Sine Qua Non Pundit
And what is good, Phaedrus, And what is not good -- Need we ask anyone to tell us these things? ------ ------ ------ ------ E-mail: email@example.com
Wednesday, June 25, 2003
What the ?
The New! Improved! BloggerPro is acting up at the wrong time while I'm experimenting with MT.
Tuesday, June 24, 2003
I'm not really here this week, but I'm hanging out over at Ipse Dixit.
The Scourge of Richard Cohen, Vol. LXXXVIII
(Ed. -- The following is a bit of mean spiritedness that will be an on-going feature of this blog. Normally the author will endeavor to be reasonably fair, but this is an exception.)
A short time ago, in a beltway far, far away, there was an epic struggle between two camps. One of these camps relied upon the dark and sinister force of popularity and united solidly behind their poster boy, who they chose to defend at all costs to their honor and integrity. The opposing camp, though not completely without fault, followed an arduous trail towards what they believed to be the their duty to enforce the law and fight against the darkening and coarsening of the body politic and public service.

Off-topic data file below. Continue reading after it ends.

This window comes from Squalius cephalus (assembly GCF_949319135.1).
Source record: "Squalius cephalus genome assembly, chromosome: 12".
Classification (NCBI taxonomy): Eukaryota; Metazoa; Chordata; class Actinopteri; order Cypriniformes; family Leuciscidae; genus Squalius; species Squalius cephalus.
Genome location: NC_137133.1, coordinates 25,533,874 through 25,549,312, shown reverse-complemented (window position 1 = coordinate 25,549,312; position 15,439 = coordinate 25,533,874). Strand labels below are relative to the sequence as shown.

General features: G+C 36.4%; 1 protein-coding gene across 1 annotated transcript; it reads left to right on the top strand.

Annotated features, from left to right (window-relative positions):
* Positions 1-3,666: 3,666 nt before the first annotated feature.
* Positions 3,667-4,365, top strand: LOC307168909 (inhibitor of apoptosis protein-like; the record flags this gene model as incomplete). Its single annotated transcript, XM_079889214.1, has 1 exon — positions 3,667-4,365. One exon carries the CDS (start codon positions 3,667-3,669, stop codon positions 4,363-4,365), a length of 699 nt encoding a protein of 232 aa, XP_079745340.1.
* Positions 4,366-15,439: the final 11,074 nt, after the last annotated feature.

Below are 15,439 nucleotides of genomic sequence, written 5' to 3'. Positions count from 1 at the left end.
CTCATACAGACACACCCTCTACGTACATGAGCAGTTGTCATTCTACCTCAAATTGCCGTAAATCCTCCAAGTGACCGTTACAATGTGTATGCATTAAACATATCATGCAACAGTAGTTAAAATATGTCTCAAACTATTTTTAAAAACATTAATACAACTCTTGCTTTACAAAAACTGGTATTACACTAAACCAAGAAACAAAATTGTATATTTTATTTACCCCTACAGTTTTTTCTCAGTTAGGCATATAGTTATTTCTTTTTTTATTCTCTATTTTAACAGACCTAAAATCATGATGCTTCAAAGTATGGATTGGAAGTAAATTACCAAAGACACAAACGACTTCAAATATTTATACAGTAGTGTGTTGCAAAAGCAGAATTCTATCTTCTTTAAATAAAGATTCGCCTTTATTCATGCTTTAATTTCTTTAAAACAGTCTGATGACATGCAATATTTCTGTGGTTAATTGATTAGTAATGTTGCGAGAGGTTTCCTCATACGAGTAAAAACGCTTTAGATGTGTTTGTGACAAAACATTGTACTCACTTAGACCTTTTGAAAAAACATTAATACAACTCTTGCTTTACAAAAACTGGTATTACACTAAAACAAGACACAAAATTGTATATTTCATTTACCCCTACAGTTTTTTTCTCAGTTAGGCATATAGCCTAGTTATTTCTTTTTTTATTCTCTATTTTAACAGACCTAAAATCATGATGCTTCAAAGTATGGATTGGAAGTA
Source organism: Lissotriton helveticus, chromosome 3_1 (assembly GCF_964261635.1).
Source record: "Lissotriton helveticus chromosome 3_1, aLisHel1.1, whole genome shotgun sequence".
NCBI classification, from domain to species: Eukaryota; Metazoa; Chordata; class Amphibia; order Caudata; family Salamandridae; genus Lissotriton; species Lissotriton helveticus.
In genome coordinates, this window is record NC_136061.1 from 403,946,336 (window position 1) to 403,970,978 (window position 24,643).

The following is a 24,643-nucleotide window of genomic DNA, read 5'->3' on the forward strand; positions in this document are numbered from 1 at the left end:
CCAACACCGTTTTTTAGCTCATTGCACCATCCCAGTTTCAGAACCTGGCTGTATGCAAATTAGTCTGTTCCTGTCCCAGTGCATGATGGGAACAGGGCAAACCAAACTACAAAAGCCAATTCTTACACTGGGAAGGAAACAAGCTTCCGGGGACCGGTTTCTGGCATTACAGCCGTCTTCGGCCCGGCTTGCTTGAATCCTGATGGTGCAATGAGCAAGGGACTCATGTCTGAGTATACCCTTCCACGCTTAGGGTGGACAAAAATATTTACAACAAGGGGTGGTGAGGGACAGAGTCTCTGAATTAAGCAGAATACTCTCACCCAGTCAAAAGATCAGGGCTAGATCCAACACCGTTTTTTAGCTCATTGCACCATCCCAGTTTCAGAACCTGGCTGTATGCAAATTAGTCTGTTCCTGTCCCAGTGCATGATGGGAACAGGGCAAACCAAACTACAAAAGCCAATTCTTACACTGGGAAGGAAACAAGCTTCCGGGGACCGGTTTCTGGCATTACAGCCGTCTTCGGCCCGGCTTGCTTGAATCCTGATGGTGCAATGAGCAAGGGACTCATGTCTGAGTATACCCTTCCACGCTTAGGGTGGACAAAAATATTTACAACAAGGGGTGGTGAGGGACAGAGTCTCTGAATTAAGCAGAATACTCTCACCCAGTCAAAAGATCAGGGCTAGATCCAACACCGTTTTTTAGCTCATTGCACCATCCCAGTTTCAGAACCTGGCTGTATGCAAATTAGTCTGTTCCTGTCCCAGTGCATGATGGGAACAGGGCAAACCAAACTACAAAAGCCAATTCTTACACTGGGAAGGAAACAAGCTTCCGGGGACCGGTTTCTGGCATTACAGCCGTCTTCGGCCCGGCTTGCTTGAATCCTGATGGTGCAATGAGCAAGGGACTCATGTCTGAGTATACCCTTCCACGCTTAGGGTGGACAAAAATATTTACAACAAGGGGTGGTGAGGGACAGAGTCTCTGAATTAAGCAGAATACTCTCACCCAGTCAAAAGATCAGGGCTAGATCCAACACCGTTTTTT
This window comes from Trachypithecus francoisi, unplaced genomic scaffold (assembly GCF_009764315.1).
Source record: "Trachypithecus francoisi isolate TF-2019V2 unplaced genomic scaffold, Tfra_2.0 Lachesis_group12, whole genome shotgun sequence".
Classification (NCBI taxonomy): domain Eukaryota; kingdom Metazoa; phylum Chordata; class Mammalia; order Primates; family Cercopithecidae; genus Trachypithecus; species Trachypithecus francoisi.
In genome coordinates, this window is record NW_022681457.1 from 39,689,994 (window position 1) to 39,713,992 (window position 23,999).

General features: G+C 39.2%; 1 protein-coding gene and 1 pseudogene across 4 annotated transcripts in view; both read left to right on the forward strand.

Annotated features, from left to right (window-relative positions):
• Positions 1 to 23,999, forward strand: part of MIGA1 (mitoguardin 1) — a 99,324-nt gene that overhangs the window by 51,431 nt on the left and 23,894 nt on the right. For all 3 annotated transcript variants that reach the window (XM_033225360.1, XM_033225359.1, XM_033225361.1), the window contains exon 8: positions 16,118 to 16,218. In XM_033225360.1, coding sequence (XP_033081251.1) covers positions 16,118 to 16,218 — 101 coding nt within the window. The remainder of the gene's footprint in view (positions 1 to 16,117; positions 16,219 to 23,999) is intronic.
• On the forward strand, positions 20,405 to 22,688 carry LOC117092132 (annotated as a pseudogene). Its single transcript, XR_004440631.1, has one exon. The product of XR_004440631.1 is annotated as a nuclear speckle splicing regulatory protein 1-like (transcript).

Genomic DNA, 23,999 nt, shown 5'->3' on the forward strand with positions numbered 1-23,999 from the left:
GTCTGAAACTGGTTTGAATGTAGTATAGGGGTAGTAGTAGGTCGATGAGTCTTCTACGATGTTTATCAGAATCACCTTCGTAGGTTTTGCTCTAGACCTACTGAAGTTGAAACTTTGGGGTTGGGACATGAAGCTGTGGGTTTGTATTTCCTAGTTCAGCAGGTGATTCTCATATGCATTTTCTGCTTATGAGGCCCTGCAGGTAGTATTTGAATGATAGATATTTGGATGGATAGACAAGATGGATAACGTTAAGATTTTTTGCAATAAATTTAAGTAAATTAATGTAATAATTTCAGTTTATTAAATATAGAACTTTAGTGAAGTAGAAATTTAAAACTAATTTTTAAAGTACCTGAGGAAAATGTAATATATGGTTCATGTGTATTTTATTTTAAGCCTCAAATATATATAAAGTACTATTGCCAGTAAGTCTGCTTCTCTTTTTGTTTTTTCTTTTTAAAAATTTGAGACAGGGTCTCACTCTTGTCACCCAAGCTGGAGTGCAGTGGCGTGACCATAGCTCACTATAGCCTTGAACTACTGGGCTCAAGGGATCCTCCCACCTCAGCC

What I find fascinating is that those who insisted on dragging everyone through the mud instead of taking the honorable way out still insist on resurrecting the mud fights of the past every chance they get. I have become convinced that this is due to their belief that by coating everyone with mud it becomes impossible to distinguish between those who are quite comfortable wallowing in the mud and those who feel it necessary to carry on the good fight even if it is in the mud. We have seen this diseased mindset at work over and over when it comes to the presidency of Bill Clinton and the sycophants defending him beyond all rhyme or reason. Every breach of the public trust was always countered with an attempt to drag others into the mud, even to the point of casting aspersions upon those long dead whose reputations mattered not a whit when placed up against the necessity of maintaining their place at the public trough.
Richard Cohen uses the occasion of Sid Blumenthal’s book The Clinton Wars to sling mud freely, refusing to allow anyone to wipe the filth from his or her countenance. Dick’s feeble attempt at cleverness using the tired illiberal perjorative of warmonger forces me to climb down into the filth with him and do battle in what I’m calling The Clinton Whoremongers versus The Clinton Warmongers: